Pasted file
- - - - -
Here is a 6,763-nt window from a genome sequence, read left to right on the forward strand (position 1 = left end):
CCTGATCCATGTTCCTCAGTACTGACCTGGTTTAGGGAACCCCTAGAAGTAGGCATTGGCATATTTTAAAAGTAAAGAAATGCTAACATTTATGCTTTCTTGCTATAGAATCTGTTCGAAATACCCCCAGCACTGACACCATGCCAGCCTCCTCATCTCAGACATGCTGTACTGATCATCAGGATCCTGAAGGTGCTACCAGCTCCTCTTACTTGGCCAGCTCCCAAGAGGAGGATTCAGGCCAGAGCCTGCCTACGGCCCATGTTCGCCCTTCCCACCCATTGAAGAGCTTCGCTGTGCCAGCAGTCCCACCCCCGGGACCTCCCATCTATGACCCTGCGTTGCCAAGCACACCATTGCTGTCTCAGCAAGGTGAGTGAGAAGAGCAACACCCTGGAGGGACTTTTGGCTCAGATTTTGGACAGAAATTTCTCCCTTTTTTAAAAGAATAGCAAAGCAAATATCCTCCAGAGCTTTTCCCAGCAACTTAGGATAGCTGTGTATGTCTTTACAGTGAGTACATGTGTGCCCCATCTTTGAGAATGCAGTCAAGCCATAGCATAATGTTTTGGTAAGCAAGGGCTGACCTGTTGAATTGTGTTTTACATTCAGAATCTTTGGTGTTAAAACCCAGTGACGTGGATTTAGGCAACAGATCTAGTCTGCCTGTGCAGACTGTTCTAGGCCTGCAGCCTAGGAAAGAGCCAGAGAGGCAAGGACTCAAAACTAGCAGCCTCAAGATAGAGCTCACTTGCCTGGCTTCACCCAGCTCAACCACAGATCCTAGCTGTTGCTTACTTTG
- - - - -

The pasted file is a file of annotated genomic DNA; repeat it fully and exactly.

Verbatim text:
Here is a 6,763-nt window from a genome sequence, read left to right on the forward strand (position 1 = left end):
CCTGATCCATGTTCCTCAGTACTGACCTGGTTTAGGGAACCCCTAGAAGTAGGCATTGGCATATTTTAAAAGTAAAGAAATGCTAACATTTATGCTTTCTTGCTATAGAATCTGTTCGAAATACCCCCAGCACTGACACCATGCCAGCCTCCTCATCTCAGACATGCTGTACTGATCATCAGGATCCTGAAGGTGCTACCAGCTCCTCTTACTTGGCCAGCTCCCAAGAGGAGGATTCAGGCCAGAGCCTGCCTACGGCCCATGTTCGCCCTTCCCACCCATTGAAGAGCTTCGCTGTGCCAGCAGTCCCACCCCCGGGACCTCCCATCTATGACCCTGCGTTGCCAAGCACACCATTGCTGTCTCAGCAAGGTGAGTGAGAAGAGCAACACCCTGGAGGGACTTTTGGCTCAGATTTTGGACAGAAATTTCTCCCTTTTTTAAAAGAATAGCAAAGCAAATATCCTCCAGAGCTTTTCCCAGCAACTTAGGATAGCTGTGTATGTCTTTACAGTGAGTACATGTGTGCCCCATCTTTGAGAATGCAGTCAAGCCATAGCATAATGTTTTGGTAAGCAAGGGCTGACCTGTTGAATTGTGTTTTACATTCAGAATCTTTGGTGTTAAAACCCAGTGACGTGGATTTAGGCAACAGATCTAGTCTGCCTGTGCAGACTGTTCTAGGCCTGCAGCCTAGGAAAGAGCCAGAGAGGCAAGGACTCAAAACTAGCAGCCTCAAGATAGAGCTCACTTGCCTGGCTTCACCCAGCTCAACCACAGATCCTAGCTGTTGCTTACTTTG